Independence Day 2020 in Bend looks a wee bit different
Face masks. Social distancing. Cancelled concerts and a summer skewed by tweaked travel plans. The world at large looks different these days, and that’s especially true as we ponder what 4th of July 2020 will be like in Bend, Oregon.
While plenty is changing, some things stay the same: Bend’s small-town spirit and passion for celebrating this peak summer holiday are chief among them.
Details are still evolving, but here’s what we know right now about celebrating 4th of July in Bend amid this global pandemic.
What’s up with the Pet Parade?
Let me rip off the Bandaid quickly and tell you the traditional Downtown Pet Parade isn’t happening. Not the way you’ve experienced before (though for the record, this isn’t the first time in its 88-year history it’s been cancelled. WWII nixed things in 1943, and wouldn’t you rather face a pandemic than a world war?)
One thing that wasn’t an option in 1943 is a televised, virtual parade. Anyone who wants to participate can submit a pet video of 60 seconds or less. The virtual parade will be broadcast on local stations at four different times, and you can learn more here. The best part about a virtual parade is that animals who typically aren’t allowed will be featured in all their furred or finned glory. Guinea pigs, chickens, cats, you name it—all are encouraged to be part of the celebration. Be sure to have your submission in by June 27.
What about the Old Fashioned Festival?
Sorry, social distancing regulations and limits on crowd sizes make this a no-go, too. But to make up for it, Bend Park & Recreation will be posting a variety of ideas for Play at Home activities. While it’s not the same as gorging on corndogs and challenging sweaty strangers to a sack race, you’re a lot less likely to barf. Small victories?
The fireworks must go on!
We’re fielding lots of inquiries about 4th of July fireworks, so I’m happy to have good news on this front. Not only will there be a traditional fireworks display launched from the summit of Pilot Butte, but new sponsorship from a group of local car dealerships is resulting in a much bigger budget and a grander display than ever before.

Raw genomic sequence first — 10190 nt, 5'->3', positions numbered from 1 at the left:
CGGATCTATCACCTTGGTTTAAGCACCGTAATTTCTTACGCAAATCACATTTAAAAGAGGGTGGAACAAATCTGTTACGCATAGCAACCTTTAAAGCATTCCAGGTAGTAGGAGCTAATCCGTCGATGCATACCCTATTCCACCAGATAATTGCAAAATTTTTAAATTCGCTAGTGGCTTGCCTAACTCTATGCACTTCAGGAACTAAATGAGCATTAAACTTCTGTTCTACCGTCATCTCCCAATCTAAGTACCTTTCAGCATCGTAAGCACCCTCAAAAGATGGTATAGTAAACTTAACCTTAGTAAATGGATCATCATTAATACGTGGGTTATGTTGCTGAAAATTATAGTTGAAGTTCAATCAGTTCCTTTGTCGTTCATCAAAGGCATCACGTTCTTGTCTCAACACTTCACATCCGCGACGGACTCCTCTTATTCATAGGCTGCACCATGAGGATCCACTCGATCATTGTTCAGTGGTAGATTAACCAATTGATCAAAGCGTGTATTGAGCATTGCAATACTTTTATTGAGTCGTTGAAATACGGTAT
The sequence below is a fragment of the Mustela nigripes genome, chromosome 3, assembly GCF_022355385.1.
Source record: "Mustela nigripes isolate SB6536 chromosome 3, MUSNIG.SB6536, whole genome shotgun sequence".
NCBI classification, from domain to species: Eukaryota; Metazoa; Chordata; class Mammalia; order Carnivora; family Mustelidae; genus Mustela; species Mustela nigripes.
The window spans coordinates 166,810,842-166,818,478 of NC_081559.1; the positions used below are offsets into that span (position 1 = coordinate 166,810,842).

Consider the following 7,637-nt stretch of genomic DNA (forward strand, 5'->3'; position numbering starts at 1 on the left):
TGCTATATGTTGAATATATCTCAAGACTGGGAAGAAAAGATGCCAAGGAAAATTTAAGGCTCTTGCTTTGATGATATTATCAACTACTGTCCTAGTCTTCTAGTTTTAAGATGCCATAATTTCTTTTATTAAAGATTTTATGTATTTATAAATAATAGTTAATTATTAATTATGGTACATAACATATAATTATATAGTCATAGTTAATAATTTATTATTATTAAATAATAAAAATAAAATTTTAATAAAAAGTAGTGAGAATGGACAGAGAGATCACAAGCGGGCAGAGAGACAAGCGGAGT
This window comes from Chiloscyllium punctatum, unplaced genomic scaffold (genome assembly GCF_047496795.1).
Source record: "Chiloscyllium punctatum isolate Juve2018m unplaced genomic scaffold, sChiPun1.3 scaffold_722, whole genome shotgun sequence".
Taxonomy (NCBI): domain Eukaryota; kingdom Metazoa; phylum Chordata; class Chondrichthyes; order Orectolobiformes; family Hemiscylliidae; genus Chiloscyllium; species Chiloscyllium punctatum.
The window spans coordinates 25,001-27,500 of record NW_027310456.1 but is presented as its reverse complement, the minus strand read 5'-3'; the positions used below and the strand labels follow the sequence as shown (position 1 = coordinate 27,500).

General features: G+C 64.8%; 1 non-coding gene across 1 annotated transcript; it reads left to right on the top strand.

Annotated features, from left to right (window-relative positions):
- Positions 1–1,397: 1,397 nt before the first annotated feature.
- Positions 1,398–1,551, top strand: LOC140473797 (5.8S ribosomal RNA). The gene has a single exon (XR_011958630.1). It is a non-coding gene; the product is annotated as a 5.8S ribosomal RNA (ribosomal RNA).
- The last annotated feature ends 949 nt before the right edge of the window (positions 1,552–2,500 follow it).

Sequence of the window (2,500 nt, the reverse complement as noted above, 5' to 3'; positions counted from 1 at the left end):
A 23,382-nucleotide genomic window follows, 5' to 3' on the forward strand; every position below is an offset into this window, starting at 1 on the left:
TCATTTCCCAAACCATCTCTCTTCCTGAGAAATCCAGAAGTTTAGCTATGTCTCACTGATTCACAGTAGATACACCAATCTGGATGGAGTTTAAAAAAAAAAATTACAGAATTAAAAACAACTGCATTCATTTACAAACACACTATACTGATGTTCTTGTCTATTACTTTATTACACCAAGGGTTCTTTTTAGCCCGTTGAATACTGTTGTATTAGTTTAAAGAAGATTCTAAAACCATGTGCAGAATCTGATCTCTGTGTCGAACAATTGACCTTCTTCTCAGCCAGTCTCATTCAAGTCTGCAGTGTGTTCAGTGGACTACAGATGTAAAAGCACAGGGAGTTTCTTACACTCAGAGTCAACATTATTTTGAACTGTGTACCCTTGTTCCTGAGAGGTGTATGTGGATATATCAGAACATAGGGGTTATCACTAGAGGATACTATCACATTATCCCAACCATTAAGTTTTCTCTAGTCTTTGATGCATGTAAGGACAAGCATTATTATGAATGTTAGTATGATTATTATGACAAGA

As always, fireworks begin at 10 p.m. on July 4. While the park east of the Butte is closed to promote social distancing, you can see the show from just about anyplace in town with a view of Pilot Butte. Scope out this parks list for ideas, and do keep in mind that some spots may be closed to prevent large crowds from forming and breaking social distancing rules. To be safe, it’s wise to pick several spots and visit them well before the show starts to see which one makes the best option.
What else is open?
This one’s tough to answer because it changes day to day, and varies from place to place. If there’s a shop you want to visit or a restaurant you’re hoping to dine at, your best bet is to call ahead to find out their situation. Many dining establishments that don’t normally take reservations are having to do so now to accommodate the abundance of guests wanting to eat there.
Our COVID page has a pretty solid roundup of what’s open and what’s not, in general terms.
While many bars, restaurants, and shops are open, do keep in mind they’ll have strict social distancing guidelines in place. Ditto that for tour operators and attractions like axe throwing bars and trampoline parks, so prepare for an experience that looks different than you remember. The Bend Ale Trail, for example, has a whole new set of rules that make social distancing easier (and also make it easier to earn prizes, so yay!)
What about camping and hiking?
RV parks are open, so you’re golden if that’s your mode of transport. Do keep in mind that RVing is surging in popularity, so you’ll definitely want reservations.